• @Skatch I suggest that you answer your questions with the resources about complexities. – Nick Louloudakis Aug 21 '15 at 23:22

A probable reason for not including this information is that is is likely to change per release, as improvements are made / optimizations for a general case.

PHP is built on C, Some of the functions are simply wrappers around the c counterparts, for example hypot a google search, a look at man hypot, in the docs for he math lib http://www.gnu.org/software/libc/manual/html_node/Exponents-and-Logarithms.html#Exponents-and-Logarithms

The source actually provides no better info https://github.com/lattera/glibc/blob/a2f34833b1042d5d8eeb263b4cf4caaea138c4ad/math/w_hypot.c (Not official, Just easy to link to)

Not to mention, This is only glibc, Windows will have a different implementation. So there MAY even be a different big O per OS that PHP is compiled on

Another reason could be because it would confuse most developers. Most developers I know would simply choose a function with the "best" big O

a maximum doesnt always mean its slower


Has a good visual prop of whats happening with some functions, ie bubble sort is a "slow" sort, Yet its one of the fastest for nearly sorted data. Quick sort is what many will use, which is actually very slow for nearly sorted data. Big O is worst case - PHP may decide between a release that they should optimize for a certain condition and that will change the big O of the function and theres no easy way to document that.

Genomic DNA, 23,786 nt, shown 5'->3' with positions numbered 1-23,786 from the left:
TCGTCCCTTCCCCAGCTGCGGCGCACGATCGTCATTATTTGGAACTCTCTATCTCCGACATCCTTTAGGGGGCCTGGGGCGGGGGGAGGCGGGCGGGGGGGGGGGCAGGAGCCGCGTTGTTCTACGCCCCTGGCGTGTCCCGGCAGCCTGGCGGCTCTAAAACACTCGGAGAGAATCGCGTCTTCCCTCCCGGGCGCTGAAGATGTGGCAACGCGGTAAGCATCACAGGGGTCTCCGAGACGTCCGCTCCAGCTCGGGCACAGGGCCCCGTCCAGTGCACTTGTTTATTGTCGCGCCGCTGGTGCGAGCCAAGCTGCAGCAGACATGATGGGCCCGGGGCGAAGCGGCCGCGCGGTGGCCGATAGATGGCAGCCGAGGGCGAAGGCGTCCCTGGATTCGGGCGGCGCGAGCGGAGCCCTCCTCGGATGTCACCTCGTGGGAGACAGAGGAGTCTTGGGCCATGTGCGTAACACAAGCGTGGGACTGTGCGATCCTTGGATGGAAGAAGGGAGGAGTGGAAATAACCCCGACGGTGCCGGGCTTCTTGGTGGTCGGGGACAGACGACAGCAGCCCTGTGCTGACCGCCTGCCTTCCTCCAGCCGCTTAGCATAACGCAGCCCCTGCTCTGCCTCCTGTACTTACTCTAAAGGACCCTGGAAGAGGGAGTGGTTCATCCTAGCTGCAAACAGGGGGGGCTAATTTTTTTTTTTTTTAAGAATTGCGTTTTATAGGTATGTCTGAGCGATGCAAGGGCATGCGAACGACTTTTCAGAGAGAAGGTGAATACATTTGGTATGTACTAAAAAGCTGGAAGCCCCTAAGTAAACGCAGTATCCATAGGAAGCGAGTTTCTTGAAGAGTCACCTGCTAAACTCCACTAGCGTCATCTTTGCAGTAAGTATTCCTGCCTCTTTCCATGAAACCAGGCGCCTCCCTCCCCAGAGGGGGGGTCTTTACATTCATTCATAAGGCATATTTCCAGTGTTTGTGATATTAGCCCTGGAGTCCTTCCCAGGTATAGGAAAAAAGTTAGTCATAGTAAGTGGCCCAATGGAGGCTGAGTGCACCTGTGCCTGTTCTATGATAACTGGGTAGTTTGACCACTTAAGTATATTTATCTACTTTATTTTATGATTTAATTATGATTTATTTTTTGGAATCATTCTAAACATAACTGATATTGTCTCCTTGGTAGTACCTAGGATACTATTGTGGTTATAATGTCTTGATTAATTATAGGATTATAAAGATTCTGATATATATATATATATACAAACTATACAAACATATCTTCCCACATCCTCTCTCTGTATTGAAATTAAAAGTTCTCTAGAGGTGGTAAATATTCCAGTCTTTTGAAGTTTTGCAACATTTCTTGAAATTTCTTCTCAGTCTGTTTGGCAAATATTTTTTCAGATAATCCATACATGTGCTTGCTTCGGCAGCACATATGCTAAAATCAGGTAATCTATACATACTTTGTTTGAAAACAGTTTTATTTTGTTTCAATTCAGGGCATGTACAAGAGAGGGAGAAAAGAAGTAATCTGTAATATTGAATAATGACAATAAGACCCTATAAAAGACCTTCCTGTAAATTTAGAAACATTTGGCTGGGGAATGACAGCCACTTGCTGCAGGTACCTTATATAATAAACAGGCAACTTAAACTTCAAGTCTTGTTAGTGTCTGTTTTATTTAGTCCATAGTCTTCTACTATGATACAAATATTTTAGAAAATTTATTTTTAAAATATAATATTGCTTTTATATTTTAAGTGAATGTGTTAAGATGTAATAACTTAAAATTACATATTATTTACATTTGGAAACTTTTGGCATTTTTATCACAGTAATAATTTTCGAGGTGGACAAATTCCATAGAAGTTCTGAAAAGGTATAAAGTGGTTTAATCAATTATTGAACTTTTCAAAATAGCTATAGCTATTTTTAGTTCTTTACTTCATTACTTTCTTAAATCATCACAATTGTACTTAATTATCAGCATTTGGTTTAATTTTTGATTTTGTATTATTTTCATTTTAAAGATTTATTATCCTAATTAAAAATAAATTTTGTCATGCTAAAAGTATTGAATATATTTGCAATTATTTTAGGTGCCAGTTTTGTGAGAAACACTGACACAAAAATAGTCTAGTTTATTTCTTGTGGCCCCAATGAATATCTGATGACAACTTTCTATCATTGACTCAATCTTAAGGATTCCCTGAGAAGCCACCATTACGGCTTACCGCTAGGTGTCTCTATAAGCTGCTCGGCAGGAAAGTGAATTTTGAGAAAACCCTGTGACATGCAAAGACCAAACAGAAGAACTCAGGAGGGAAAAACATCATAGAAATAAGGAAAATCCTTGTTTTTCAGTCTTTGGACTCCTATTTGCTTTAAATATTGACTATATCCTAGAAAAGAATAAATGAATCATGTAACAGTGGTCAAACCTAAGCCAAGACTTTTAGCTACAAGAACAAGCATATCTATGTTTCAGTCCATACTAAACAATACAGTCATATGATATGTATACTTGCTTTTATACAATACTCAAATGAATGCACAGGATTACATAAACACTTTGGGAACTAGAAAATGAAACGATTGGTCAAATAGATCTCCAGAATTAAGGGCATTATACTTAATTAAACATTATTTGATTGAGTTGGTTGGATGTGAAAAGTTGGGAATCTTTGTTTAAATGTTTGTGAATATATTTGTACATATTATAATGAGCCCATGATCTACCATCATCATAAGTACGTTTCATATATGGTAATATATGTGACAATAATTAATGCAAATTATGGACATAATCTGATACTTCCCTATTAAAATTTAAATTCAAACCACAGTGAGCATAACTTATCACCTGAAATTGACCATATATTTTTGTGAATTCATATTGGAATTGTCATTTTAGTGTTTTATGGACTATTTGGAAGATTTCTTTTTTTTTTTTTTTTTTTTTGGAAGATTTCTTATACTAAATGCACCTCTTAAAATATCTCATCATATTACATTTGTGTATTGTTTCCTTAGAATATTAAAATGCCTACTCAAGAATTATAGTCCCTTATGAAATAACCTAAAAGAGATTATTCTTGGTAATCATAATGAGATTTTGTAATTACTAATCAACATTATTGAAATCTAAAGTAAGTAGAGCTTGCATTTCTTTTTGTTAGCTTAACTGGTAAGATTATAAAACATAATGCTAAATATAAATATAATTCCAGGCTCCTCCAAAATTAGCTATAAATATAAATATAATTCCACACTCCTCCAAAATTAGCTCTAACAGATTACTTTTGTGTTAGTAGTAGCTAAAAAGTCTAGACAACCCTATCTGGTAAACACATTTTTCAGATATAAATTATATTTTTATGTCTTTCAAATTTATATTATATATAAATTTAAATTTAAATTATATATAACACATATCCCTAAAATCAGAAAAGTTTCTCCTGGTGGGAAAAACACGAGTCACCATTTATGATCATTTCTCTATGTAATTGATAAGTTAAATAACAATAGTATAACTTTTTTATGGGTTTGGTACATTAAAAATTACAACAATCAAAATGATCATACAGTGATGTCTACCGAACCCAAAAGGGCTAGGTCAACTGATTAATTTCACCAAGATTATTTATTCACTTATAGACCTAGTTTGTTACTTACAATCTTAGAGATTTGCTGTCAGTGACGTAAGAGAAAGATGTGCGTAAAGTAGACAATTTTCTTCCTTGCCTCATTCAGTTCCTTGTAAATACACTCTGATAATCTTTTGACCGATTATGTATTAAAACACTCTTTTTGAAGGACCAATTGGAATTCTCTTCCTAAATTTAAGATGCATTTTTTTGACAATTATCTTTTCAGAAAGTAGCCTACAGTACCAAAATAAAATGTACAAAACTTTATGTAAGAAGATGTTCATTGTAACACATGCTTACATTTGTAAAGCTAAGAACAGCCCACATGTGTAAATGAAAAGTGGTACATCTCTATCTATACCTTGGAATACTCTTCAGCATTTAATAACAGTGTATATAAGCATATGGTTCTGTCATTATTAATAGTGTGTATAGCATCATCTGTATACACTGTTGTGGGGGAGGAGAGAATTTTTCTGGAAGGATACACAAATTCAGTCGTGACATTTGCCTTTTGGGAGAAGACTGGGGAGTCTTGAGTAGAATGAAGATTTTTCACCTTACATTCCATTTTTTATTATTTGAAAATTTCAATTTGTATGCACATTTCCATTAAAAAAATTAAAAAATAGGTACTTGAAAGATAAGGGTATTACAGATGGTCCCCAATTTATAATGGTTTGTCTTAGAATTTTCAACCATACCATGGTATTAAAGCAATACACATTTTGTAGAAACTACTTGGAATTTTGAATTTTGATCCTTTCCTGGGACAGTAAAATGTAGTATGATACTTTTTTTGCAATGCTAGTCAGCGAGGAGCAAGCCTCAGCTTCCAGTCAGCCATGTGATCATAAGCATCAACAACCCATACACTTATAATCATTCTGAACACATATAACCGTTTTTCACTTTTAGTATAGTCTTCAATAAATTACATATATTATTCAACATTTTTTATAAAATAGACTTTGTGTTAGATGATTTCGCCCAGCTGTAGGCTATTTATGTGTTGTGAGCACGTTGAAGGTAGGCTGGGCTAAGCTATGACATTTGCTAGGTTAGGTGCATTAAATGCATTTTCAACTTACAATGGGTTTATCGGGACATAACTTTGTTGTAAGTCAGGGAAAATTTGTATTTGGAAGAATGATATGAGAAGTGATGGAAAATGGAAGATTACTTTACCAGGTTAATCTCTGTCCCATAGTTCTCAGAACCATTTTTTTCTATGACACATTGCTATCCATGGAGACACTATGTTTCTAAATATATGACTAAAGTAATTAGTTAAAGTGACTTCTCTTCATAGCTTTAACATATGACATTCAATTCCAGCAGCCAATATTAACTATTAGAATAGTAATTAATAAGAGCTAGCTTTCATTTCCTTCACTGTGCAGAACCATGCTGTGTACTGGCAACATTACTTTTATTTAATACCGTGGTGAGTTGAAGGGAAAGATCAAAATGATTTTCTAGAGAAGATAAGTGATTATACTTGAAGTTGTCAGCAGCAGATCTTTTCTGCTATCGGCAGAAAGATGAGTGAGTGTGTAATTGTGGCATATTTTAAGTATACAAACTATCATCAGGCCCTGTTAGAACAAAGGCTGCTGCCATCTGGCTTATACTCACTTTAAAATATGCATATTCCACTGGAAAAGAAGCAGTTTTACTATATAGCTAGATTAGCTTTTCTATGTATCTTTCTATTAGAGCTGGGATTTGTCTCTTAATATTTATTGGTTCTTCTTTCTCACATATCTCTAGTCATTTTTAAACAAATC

There is a partial list here (which I guess you have seen)

List of Big-O for PHP functions

Which does list some of the more common PHP functions.

For this particular example....

Its fairly easy to solve without using the built in functions.

Example code

function isPalAnagram($string) {
  $string = str_replace(" ", "", $string);
  $len = strlen($string);
  $oddCount = $len & 1;
  $string = str_split($string);
  while ($len > 0 && $oddCount >= 0) {
    $current = reset($string);
    $replace_count = 0;
    foreach($string as $key => &$char) {
      if ($char === $current){
    $oddCount -= ($replace_count & 1);

  return ($len - $oddCount) === 0;


Using the fact that there can not be more than 1 odd count, you can return early from the array.

I think mine is also O(N) time because its worst case is O(N) as far as I can tell.


$a = microtime(true);
for($i=1; $i<100000; $i++) {
  testMethod("the quick brown fox jumped over the lazy dog");
 printf("Took %s seconds, %s memory", microtime(true) - $a, memory_get_peak_usage(true));

Tests run using really old hardware My way

Took 64.125452041626 seconds, 262144 memory

Your way

Took 112.96145009995 seconds, 262144 memory

I'm fairly sure that my way is not the quickest way either.

I actually cant see much info either for languages other than PHP (Java for example).

I know a lot of this post is speculating about why its not there and theres not a lot drawing from credible sources, I hope its an partially explained why big O isnt listed in the documentation page though

  • As an after thought. You should probably lower case the strings as both methods currently handle upper and lower case differently – exussum Aug 21 '15 at 23:20
  • This kind of information exists for python, so I thought it may exist for php too... Anyway, this is valuable, my first solution was without built-in functions and this way looked way better, but I never thought it can make such a big difference (almost double). – Skatch Aug 22 '15 at 14:23